A South Sudanese rebel leader says he visited the United Nations headquarters in New York to solicit the support needed for voices that can highlight the plight of the suffering population so that President Salva Kiir can be removed from power.
- General Thomas Cirilo Swaka, the leader of the National Salvation Front told Sudan Tribune Saturday the he traveled to the United States to meet world leaders, the South Sudanese people and civil society entities to discuss the conflict in South Sudan.
“I went to New York not as an ordinary south Sudanese but as the leader of the National Salvation Front to raise the voice and plights of our people to the world leaders. You know the ordinary South Sudanese today paying the brunt of the conflict they do not know the cause,” said Swaka.
He added, “What I know about our people is that even before the conflict erupted in 2013, the people were actually very, very tired of Salva Kiir’s regime, a regime that is discriminating against them on the basis of their ethnicity; a regime that is practicing corruption; which has actually messed up the economy of the country”.
According to the army logistic chief-turned rebel leader, costs of living in government-controlled areas are unaffordable for many, while the majority of the population either fled the country or live in UN protection of civilian sites.
“We don’t need to about Unemployment. It has been an issue before the fighting took place. The employment opportunities in civil servants are given on the basis of ethnicity and clannism. The members of the minority tribes are not feeling that they are properly integrated in society. They do not feel as if they are part of South Sudan. They don’t feel as if their contribution in the liberation struggle that culminated into secession has been recognition,” stressed the rebel leader.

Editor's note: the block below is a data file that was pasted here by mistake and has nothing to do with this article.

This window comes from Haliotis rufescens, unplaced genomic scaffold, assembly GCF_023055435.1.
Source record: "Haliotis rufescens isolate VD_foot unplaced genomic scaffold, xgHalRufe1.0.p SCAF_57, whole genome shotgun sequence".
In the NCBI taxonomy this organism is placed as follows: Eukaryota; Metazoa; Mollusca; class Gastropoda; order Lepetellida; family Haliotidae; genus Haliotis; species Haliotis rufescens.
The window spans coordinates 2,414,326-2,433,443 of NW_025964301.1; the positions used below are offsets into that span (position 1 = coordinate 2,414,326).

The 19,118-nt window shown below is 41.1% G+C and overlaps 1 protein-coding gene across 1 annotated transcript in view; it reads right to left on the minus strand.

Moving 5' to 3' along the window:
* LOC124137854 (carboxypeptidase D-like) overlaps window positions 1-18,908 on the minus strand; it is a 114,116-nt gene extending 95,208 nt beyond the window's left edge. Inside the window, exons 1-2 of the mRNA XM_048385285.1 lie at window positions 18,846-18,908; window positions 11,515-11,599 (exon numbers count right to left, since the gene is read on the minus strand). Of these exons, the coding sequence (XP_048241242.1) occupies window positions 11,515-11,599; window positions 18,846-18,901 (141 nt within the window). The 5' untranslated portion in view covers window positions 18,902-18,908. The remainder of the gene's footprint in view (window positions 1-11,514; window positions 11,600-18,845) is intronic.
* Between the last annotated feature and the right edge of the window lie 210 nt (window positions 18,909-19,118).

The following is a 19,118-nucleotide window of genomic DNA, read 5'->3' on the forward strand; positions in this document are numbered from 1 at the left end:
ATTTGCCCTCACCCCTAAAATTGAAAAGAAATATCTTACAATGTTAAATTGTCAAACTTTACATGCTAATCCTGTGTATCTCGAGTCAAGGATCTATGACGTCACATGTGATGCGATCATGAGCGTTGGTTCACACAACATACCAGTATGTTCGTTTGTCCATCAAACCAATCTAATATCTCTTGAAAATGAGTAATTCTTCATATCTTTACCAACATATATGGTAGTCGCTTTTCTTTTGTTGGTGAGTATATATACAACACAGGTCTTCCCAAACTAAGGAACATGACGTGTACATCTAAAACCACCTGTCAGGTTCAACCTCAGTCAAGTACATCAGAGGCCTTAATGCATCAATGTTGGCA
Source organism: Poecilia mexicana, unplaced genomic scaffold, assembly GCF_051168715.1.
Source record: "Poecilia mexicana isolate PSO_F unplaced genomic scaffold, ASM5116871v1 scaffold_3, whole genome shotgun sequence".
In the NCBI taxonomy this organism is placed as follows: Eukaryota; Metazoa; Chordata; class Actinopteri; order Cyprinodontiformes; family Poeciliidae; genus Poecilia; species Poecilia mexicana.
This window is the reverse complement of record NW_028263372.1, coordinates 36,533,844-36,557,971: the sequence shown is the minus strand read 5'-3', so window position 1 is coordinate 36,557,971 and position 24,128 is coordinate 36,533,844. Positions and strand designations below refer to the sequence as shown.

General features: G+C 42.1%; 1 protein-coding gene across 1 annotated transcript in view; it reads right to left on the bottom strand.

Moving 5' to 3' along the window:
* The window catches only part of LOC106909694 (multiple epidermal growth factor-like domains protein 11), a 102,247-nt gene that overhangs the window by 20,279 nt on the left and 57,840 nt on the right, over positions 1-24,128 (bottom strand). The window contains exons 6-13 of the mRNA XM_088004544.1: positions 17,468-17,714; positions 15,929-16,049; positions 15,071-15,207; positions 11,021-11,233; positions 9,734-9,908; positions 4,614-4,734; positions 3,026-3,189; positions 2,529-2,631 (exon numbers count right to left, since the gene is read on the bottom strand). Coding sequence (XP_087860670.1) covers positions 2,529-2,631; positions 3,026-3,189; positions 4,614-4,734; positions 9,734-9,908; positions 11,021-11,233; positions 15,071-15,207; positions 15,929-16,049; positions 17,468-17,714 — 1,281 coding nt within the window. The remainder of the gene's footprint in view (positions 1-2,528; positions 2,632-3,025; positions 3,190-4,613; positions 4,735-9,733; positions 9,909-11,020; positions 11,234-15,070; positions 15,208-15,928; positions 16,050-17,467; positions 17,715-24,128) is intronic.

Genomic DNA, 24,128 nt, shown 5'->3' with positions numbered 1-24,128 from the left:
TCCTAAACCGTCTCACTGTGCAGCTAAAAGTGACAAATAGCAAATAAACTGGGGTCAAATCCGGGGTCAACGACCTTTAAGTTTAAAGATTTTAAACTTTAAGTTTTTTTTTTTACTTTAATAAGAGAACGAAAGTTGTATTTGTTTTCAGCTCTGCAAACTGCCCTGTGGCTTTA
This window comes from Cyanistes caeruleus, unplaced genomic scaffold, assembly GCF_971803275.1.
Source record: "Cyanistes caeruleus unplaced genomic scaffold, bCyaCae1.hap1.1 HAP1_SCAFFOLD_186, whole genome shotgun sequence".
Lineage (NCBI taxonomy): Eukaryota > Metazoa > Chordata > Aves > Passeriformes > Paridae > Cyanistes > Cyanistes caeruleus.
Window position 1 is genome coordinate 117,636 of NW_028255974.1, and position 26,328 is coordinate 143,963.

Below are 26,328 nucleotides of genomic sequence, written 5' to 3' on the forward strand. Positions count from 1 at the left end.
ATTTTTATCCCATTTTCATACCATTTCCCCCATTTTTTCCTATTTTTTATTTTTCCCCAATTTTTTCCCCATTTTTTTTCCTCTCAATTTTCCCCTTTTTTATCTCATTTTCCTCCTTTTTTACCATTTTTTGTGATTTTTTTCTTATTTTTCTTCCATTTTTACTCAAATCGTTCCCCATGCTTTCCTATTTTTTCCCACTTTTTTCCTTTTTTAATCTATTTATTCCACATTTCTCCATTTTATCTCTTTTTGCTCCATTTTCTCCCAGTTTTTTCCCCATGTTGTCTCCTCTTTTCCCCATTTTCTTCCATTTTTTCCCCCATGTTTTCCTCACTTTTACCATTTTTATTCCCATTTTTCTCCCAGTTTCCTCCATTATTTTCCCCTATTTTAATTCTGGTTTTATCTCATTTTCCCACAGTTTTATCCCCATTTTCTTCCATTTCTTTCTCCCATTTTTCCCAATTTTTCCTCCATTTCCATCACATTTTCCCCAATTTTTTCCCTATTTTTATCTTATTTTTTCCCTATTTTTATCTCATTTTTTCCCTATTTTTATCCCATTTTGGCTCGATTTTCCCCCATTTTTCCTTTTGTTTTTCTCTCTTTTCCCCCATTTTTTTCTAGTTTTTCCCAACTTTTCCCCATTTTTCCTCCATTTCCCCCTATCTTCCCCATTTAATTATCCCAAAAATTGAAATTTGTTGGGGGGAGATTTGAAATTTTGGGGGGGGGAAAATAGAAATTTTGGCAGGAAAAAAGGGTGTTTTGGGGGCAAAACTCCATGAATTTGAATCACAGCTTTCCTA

“The resources of the country are being controlled by a tribe. So everyone feel excluded and this is the actual root to be addressed”, he further explained.
Cirilo said he formed a rebel movement relevant to the people because he and his group are allegedly championing the cause of the majority of South Sudanese.
In March, Swaka, a former deputy chief of staff for logistics, formed a new rebel group, opposed to the Juba regime under President Kiir.
Swaka, who now heads the National Salvation Front (NAS), quit the military, accusing its leadership of running the army on ethnic lines.
“The National Salvation Front (NAS) is convinced that to restore sanity and normalcy in our country, Kiir must go, he must vacate the office without further bloodshed,” he partly wrote in a six page letter.
The former army official vowed to ensure all means are used to restore law, order and ensure respect for human rights in the country.
“It is in this spirit of dedication to the cause of our people that I, General Thomas Cirillo Swaka, on behalf of the National Salvation Front, solemnly declare the launching of the National Salvation Front (NAS) on this 6th Day of March, 2017,” further noted Swaka’s letter.
He also claimed the country was dominated by Dinka tribe and the army turned into a tribal militia that “targets non-Dinka ethnicities”.
In August, South Sudan released at least 30 political prisoners following an amnesty President Kiir had declared in May to facilitate the national dialogue initiative created to reconcile warring parties.
Analysts say the move to free the former political detainees without any pre-condition demonstrated Kiir’s determination to resolve the country’s civil war.
South Sudan has experienced violence since December 2013 when political disagreements between President Kiir and the nation’s former First Vice-President saw the nation split along ethnic lines. Tens of thousands of people have died and over two million displaced in South Sudan’s worst violence since its independence.